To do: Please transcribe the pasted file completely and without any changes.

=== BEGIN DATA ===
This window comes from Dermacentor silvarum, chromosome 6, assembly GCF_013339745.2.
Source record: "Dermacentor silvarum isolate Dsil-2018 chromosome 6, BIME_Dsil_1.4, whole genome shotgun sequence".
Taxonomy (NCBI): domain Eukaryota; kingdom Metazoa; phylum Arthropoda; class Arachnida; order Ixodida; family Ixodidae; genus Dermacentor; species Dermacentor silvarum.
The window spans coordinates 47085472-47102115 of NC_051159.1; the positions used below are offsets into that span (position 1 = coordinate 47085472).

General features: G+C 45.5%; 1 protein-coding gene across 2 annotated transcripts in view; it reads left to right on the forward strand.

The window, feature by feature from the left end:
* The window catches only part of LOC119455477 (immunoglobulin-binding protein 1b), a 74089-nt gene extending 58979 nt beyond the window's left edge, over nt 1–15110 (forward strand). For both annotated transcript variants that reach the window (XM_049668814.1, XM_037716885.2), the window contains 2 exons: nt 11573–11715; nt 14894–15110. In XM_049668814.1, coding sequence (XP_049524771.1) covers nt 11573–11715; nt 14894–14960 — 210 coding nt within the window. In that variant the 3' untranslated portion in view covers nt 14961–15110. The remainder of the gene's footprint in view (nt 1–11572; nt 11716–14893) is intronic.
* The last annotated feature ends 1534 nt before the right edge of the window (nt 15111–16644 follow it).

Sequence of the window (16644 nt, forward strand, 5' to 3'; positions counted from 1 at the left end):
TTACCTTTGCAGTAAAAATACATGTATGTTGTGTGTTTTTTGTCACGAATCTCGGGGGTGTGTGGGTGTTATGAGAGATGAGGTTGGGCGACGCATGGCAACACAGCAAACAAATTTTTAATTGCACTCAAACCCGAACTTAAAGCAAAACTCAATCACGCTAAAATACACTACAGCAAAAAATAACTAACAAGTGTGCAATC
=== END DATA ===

This window comes from Dermacentor silvarum, chromosome 6, assembly GCF_013339745.2.
Source record: "Dermacentor silvarum isolate Dsil-2018 chromosome 6, BIME_Dsil_1.4, whole genome shotgun sequence".
Taxonomy (NCBI): domain Eukaryota; kingdom Metazoa; phylum Arthropoda; class Arachnida; order Ixodida; family Ixodidae; genus Dermacentor; species Dermacentor silvarum.
The window spans coordinates 47085472-47102115 of NC_051159.1; the positions used below are offsets into that span (position 1 = coordinate 47085472).

General features: G+C 45.5%; 1 protein-coding gene across 2 annotated transcripts in view; it reads left to right on the forward strand.

The window, feature by feature from the left end:
* The window catches only part of LOC119455477 (immunoglobulin-binding protein 1b), a 74089-nt gene extending 58979 nt beyond the window's left edge, over nt 1–15110 (forward strand). For both annotated transcript variants that reach the window (XM_049668814.1, XM_037716885.2), the window contains 2 exons: nt 11573–11715; nt 14894–15110. In XM_049668814.1, coding sequence (XP_049524771.1) covers nt 11573–11715; nt 14894–14960 — 210 coding nt within the window. In that variant the 3' untranslated portion in view covers nt 14961–15110. The remainder of the gene's footprint in view (nt 1–11572; nt 11716–14893) is intronic.
* The last annotated feature ends 1534 nt before the right edge of the window (nt 15111–16644 follow it).

Sequence of the window (16644 nt, forward strand, 5' to 3'; positions counted from 1 at the left end):
TTACCTTTGCAGTAAAAATACATGTATGTTGTGTGTTTTTTGTCACGAATCTCGGGGGTGTGTGGGTGTTATGAGAGATGAGGTTGGGCGACGCATGGCAACACAGCAAACAAATTTTTAATTGCACTCAAACCCGAACTTAAAGCAAAACTCAATCACGCTAAAATACACTACAGCAAAAAATAACTAACAAGTGTGCAATC